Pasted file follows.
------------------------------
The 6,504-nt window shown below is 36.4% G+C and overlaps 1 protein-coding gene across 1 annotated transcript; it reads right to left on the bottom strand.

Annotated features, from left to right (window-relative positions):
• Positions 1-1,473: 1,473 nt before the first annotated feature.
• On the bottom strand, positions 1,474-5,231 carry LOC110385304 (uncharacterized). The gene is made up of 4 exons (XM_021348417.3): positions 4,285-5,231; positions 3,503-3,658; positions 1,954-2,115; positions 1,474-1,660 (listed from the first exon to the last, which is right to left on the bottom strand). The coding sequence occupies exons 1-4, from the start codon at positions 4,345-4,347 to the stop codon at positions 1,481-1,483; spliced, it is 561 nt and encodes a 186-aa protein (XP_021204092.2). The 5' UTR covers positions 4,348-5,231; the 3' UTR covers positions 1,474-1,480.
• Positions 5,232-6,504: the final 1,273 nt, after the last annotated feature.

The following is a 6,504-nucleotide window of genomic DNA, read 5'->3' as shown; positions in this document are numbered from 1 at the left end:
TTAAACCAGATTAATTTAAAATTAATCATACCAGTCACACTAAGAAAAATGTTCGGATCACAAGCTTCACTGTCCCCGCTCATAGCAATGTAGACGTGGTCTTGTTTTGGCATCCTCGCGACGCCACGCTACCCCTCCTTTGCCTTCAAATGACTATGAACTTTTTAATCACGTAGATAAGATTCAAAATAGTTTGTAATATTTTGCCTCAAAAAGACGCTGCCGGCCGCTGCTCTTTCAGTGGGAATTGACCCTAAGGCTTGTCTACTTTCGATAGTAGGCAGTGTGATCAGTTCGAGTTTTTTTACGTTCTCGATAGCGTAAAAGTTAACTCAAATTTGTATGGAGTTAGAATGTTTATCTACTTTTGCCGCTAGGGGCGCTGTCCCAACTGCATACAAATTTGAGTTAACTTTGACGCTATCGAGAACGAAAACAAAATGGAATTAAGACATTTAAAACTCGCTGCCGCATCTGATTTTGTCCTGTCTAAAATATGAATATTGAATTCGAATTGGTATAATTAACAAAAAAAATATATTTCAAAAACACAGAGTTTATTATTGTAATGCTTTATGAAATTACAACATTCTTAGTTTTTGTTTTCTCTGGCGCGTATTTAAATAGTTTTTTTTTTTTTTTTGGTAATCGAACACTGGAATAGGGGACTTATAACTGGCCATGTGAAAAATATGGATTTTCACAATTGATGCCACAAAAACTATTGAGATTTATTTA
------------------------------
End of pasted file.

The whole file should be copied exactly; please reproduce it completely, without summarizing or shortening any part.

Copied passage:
The 6,504-nt window shown below is 36.4% G+C and overlaps 1 protein-coding gene across 1 annotated transcript; it reads right to left on the bottom strand.

Annotated features, from left to right (window-relative positions):
• Positions 1-1,473: 1,473 nt before the first annotated feature.
• On the bottom strand, positions 1,474-5,231 carry LOC110385304 (uncharacterized). The gene is made up of 4 exons (XM_021348417.3): positions 4,285-5,231; positions 3,503-3,658; positions 1,954-2,115; positions 1,474-1,660 (listed from the first exon to the last, which is right to left on the bottom strand). The coding sequence occupies exons 1-4, from the start codon at positions 4,345-4,347 to the stop codon at positions 1,481-1,483; spliced, it is 561 nt and encodes a 186-aa protein (XP_021204092.2). The 5' UTR covers positions 4,348-5,231; the 3' UTR covers positions 1,474-1,480.
• Positions 5,232-6,504: the final 1,273 nt, after the last annotated feature.

The following is a 6,504-nucleotide window of genomic DNA, read 5'->3' as shown; positions in this document are numbered from 1 at the left end:
TTAAACCAGATTAATTTAAAATTAATCATACCAGTCACACTAAGAAAAATGTTCGGATCACAAGCTTCACTGTCCCCGCTCATAGCAATGTAGACGTGGTCTTGTTTTGGCATCCTCGCGACGCCACGCTACCCCTCCTTTGCCTTCAAATGACTATGAACTTTTTAATCACGTAGATAAGATTCAAAATAGTTTGTAATATTTTGCCTCAAAAAGACGCTGCCGGCCGCTGCTCTTTCAGTGGGAATTGACCCTAAGGCTTGTCTACTTTCGATAGTAGGCAGTGTGATCAGTTCGAGTTTTTTTACGTTCTCGATAGCGTAAAAGTTAACTCAAATTTGTATGGAGTTAGAATGTTTATCTACTTTTGCCGCTAGGGGCGCTGTCCCAACTGCATACAAATTTGAGTTAACTTTGACGCTATCGAGAACGAAAACAAAATGGAATTAAGACATTTAAAACTCGCTGCCGCATCTGATTTTGTCCTGTCTAAAATATGAATATTGAATTCGAATTGGTATAATTAACAAAAAAAATATATTTCAAAAACACAGAGTTTATTATTGTAATGCTTTATGAAATTACAACATTCTTAGTTTTTGTTTTCTCTGGCGCGTATTTAAATAGTTTTTTTTTTTTTTTTGGTAATCGAACACTGGAATAGGGGACTTATAACTGGCCATGTGAAAAATATGGATTTTCACAATTGATGCCACAAAAACTATTGAGATTTATTTA